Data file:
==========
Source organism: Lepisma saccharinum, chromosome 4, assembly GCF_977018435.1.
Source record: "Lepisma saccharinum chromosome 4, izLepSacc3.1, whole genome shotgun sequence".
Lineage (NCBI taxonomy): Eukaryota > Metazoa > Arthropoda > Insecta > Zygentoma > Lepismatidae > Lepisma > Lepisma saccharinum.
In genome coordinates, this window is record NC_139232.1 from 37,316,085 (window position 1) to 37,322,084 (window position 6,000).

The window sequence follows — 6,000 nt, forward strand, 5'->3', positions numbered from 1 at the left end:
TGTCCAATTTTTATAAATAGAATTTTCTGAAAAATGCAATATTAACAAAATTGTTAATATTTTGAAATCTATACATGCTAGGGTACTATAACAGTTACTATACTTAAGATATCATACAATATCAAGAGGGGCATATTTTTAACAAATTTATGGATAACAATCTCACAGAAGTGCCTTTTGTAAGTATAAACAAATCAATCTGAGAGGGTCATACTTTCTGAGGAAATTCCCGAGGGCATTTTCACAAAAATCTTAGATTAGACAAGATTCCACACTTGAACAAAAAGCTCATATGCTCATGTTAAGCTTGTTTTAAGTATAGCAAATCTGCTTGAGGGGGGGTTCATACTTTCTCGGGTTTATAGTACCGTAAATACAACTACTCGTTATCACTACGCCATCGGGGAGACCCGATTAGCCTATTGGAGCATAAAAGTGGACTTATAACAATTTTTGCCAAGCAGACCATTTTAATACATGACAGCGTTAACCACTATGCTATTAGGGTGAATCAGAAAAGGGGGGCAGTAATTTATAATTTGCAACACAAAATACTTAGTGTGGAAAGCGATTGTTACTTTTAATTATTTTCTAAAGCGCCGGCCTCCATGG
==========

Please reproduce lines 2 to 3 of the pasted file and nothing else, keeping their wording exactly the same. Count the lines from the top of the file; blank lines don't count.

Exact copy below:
Source record: "Lepisma saccharinum chromosome 4, izLepSacc3.1, whole genome shotgun sequence".
Lineage (NCBI taxonomy): Eukaryota > Metazoa > Arthropoda > Insecta > Zygentoma > Lepismatidae > Lepisma > Lepisma saccharinum.